Note from the Author: This information was taken from a very reputable shooter and instructor Josh Shaw, Grandmaster in USPSA and Instructor for Green Ops. Every upgrade to the Marlin 1894 CST was installed himself and the build has been shot by his 70-year-old dad while shooting safely and effectively, not to mention with a big smile on his face.
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Take it away Josh…
Why a tactical lever gun?
Well, why not? They are already cool rifles, why not bring them closer to the 21st century with optics, white lights, and suppressors? They are very capable firearms, with the additional benefit of being legal in states where other types of firearms are not. I can bring my Marlin rifle to upstate New York to visit my family without fear of breaking any laws. Unfortunately, I cannot do that with any of my semi-auto rifles.
It’s also something of an insurance policy in the sad case of a federal assault weapons ban, in which nearly every one of my competition and self-defense firearms may become illegal. Manually operated guns such as lever guns are likely the last type of firearms to end up on a banned list, so why not build one that has as much modern capability as possible?
I started with the Marlin 1894 CST model. The stainless steel rifle comes with a 16” threaded barrel and screws on the receiver for mounting an optic rail, making it a great starting point for a tactical gun.
The first things I wanted to do were to add a red dot sight, a lighter loading gate, and a white light in order to make the gun easier to shoot, easier to load, and be low light capable. Ranger Point Precision makes a large number of excellent aftermarket accessories for lever guns, so I went with their flyweight loading gate, self-cleaning magazine tube follower, and their Picatinny rail for the top of the receiver. For the M-LOK handguard, I chose Midwest Industries as the Ranger Point Precision handguard was not out yet.
The Marlin 1894 CST has a medium-sized loop that when running the gun fast can bruise hands. To mitigate this I looked up how to wrap 550 cord and installed that on the lever.
For ammo holders, I added a Hoptic USA 6-round quiver to the MLOK handguard. For the stock, I put on a Triad Tactical Stock Pouch which will add 18 more rounds to the gun. All together with these installations, there are 24 rounds on the gun…tactical guns need to eat. The ammo chosen for this gun is Speer Gold Dot 38sp 125gr +P ammo. It shoots great and has an added benefit: I can fit more in the tube than full power .357mag.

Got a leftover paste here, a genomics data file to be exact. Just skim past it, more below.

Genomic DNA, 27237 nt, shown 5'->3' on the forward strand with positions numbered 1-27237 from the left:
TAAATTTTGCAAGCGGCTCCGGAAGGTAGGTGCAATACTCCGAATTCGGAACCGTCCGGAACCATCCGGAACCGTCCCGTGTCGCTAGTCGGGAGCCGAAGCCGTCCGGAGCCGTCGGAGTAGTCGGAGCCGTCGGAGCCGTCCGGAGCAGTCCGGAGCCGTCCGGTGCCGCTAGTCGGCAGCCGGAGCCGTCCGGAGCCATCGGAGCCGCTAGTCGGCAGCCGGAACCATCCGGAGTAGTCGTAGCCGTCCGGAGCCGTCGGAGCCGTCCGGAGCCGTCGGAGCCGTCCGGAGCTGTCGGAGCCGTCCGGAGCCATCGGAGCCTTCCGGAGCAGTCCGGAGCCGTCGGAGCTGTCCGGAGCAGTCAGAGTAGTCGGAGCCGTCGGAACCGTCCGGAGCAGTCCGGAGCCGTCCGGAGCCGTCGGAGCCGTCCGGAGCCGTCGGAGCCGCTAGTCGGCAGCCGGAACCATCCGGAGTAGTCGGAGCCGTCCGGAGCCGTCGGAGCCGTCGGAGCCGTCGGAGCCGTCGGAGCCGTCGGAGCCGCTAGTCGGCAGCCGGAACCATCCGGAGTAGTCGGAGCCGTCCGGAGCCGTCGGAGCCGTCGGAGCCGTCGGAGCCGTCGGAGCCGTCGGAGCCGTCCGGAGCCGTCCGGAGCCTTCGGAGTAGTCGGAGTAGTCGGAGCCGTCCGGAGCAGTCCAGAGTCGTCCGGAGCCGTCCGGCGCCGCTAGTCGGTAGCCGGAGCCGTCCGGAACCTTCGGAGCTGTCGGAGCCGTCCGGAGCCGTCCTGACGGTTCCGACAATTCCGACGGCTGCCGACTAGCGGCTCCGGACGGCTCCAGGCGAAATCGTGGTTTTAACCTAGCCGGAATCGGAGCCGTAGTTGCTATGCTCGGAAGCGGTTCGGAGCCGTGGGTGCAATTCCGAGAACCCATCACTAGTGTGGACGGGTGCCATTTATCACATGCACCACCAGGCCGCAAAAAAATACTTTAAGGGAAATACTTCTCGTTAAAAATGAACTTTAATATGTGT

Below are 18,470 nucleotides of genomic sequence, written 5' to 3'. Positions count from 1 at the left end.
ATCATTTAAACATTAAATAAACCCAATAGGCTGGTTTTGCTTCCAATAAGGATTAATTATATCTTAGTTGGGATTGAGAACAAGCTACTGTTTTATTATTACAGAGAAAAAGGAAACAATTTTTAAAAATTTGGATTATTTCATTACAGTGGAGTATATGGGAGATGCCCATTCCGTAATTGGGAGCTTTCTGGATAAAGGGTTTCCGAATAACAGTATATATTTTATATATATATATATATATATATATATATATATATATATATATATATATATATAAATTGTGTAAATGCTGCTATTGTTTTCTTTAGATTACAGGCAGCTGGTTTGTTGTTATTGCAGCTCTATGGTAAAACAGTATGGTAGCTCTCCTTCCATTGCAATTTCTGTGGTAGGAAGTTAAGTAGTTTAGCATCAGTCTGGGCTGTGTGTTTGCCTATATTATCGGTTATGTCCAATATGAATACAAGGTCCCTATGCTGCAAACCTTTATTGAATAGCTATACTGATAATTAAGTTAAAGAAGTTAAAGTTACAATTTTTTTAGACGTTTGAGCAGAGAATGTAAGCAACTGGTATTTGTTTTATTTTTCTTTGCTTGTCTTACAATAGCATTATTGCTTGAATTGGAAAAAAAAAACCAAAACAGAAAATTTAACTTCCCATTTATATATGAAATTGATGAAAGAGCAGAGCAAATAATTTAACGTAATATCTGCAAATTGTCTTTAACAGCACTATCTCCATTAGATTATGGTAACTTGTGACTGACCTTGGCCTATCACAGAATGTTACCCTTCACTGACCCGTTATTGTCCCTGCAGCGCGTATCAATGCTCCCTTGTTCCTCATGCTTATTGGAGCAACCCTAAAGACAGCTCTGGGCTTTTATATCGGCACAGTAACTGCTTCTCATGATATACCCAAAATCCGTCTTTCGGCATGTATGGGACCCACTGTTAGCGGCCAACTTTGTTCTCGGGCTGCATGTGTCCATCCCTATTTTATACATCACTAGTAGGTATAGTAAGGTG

To get a higher sight picture for the red dot the Triad Tactical Stock pouch also serves this purpose by providing a cushy cheek rest and extra height on the comb which can be adjusted by adding more wrap on the comb if needed.
- Vortex Optics Crossfire Red Dot
- Rugged Obsidian 45 Suppressor with 9mm Endcap
- Modlite PLHv2 on Arisaka Mount
- Rail Scales Polymer Handstop
- G10 Scales Rail Covers
Build List w/ Tips for Install
Two companies stand out to me for high-quality, well-designed lever gun accessories. RangerPoint Precision and Hoptic USA. They both have a huge selection of products to customize a lever gun with performance parts. Here’s the list of accessories I chose for this build, and tips for installation.
1. Ranger Point Precision Loading Gate
How To: This was the scariest part to install as it required a complete disassembly of the receiver and lever mechanism. Very fine flat-head screwdrivers are required, and you have to BE CAREFUL not to slip and scratch the receiver. Luckily there are good instructions online and it wasn’t actually hard to do.
The loading gate itself is one-piece and simple to install. However, the internals of a lever gun are complicated in a way none of my modern designed firearms are, more akin to the inside of a 1911. It was actually pretty impressive seeing the clockwork-like functions of the lever mechanisms. The inside of the Marlin 1894 CST was beautifully machined as well, with some aesthetically pleasing company branding engraved into the metal parts that you would never know about unless you completely stripped the gun.
$40.00 and comes in 4 different colors.
2. Ranger Point Precision Follower
How To: This was an easy install; it drops right into the disassembled magazine tube. Capturing the spring and feeding that back and securing it in was the challenging part. $32.00
3. Ranger Point Optic Rail
How To: Screws on the top, ’nuff said. $40.00
4. Midwest Industries MI-MARMR Handguard
How To: This was probably the hardest part to install. Doesn’t require a ton of disassembly, but lining up the hand guard with the screw holes on the gun and securing them required lots of patience and creative use of tape to hold stuff in place. 179.95
P.S. If I was doing this build again I would choose Ranger Point Precisions hand guard, which was released after I completed this gun.
5. Hoptic USA Longbow Quiver
How To: Very cool product, easy to install on an MLok slot, holds 6 extra rounds. $70.00 and comes in three colors.
6. Triad Tactical Stock Pack
How To: Simple install. Positioning the one wrap straps exactly where I wanted them took the most time. It was a trial and error process to get the stock pouch to both fit the stock neatly and line up my eyes with the optic. You can also add stacks of one wrap on the comb of the stock to raise the height to where you want it. $60.00 comes in 6 patterns/colors.